Nate Berg writes in The Architect’s Newspaper about the expanding use of animation in architectural practice, both in presentations for proposed projects and for marketing completed buildings. Whereas in the past, architectural animation consisted of literal “flythroughs,” architects are increasingly taking a more cinematic and impressionistic approach to illustrate ideas. For example:
Some architects are actually using animation as part of their design methods. “It becomes part of the creative thought process,” said Kulapat Yantrasast, a principal at wHY Architecture in Culver City. “By doing the video, you learn how to communicate the idea more clearly, which sometimes refines the idea itself.” For one residential project in the Hollywood Hills, wHY took inspiration from the neighborhood’s history in the film industry to create a sort of film-noir animation of the house’s design. Taking cues from Alfred Hitchcock and the early days of mystery movies, wHY’s film shows the house from the perspective of a private detective investigating a crime. The “investigation” takes the detective and the viewer up the drive to the home and through each of its rooms. The crime isn’t exactly solved, but the narrative style turns what could have been a drab flythrough into an engaging exploration.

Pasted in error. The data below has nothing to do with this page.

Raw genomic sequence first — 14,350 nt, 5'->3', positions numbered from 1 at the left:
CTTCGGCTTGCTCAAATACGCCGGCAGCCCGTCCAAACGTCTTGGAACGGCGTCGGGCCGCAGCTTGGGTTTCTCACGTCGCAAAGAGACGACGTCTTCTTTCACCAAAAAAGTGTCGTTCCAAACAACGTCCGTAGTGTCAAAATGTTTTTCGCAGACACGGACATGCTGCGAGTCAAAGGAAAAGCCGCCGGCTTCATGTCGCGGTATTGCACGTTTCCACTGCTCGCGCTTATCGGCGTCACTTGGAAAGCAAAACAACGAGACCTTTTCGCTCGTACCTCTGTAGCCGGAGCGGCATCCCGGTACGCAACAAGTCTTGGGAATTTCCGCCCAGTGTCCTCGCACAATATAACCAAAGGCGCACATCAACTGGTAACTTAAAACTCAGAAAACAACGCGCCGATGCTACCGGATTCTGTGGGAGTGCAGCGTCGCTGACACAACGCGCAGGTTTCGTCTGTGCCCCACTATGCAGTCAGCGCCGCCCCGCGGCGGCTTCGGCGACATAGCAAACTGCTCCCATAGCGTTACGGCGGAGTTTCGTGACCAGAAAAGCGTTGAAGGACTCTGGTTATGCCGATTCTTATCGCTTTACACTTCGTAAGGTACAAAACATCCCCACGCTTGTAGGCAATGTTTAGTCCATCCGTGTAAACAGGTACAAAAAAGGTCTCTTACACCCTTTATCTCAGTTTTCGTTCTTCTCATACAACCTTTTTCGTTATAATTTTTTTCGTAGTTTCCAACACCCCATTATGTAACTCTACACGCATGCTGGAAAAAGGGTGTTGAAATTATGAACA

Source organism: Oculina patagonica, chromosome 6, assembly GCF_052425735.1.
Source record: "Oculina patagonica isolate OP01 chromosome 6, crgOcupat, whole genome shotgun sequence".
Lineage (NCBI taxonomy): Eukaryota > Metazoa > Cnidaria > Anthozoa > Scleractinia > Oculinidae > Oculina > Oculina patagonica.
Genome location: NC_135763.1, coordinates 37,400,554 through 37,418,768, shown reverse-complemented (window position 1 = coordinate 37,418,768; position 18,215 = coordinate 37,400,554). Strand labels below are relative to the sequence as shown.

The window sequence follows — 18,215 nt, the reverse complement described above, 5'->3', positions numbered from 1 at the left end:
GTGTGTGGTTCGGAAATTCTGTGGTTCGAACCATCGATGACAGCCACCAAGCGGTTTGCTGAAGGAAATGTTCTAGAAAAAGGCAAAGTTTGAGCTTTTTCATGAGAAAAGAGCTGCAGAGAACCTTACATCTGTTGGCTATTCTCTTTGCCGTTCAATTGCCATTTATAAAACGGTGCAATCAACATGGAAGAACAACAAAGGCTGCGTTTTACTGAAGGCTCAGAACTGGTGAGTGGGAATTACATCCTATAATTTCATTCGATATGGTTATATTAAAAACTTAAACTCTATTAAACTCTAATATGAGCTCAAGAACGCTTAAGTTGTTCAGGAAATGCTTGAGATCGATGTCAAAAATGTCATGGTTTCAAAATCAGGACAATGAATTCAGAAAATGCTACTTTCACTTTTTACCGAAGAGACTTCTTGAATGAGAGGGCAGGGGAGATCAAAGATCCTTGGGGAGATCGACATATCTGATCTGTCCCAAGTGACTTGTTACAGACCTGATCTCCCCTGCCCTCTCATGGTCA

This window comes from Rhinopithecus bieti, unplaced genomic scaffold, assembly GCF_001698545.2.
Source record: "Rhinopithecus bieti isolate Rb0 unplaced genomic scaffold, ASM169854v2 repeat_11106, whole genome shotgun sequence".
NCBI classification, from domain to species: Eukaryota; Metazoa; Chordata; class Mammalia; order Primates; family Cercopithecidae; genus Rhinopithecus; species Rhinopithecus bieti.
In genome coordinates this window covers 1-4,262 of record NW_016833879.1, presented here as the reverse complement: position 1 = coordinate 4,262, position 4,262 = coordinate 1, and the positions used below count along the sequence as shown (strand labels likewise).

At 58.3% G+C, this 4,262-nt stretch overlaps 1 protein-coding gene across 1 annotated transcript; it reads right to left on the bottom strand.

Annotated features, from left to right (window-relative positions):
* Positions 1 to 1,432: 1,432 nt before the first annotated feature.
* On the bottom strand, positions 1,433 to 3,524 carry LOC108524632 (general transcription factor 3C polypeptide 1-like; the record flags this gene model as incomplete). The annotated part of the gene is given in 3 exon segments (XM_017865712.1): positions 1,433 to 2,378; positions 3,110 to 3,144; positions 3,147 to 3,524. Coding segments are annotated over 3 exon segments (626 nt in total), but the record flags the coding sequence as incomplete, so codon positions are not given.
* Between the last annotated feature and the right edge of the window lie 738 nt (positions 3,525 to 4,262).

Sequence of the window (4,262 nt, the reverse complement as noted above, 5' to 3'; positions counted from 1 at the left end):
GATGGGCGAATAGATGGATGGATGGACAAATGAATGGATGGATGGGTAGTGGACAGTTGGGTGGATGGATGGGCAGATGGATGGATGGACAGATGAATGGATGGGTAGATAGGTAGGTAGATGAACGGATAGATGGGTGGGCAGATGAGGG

(Disclosure: Nate interviewed me for the piece.)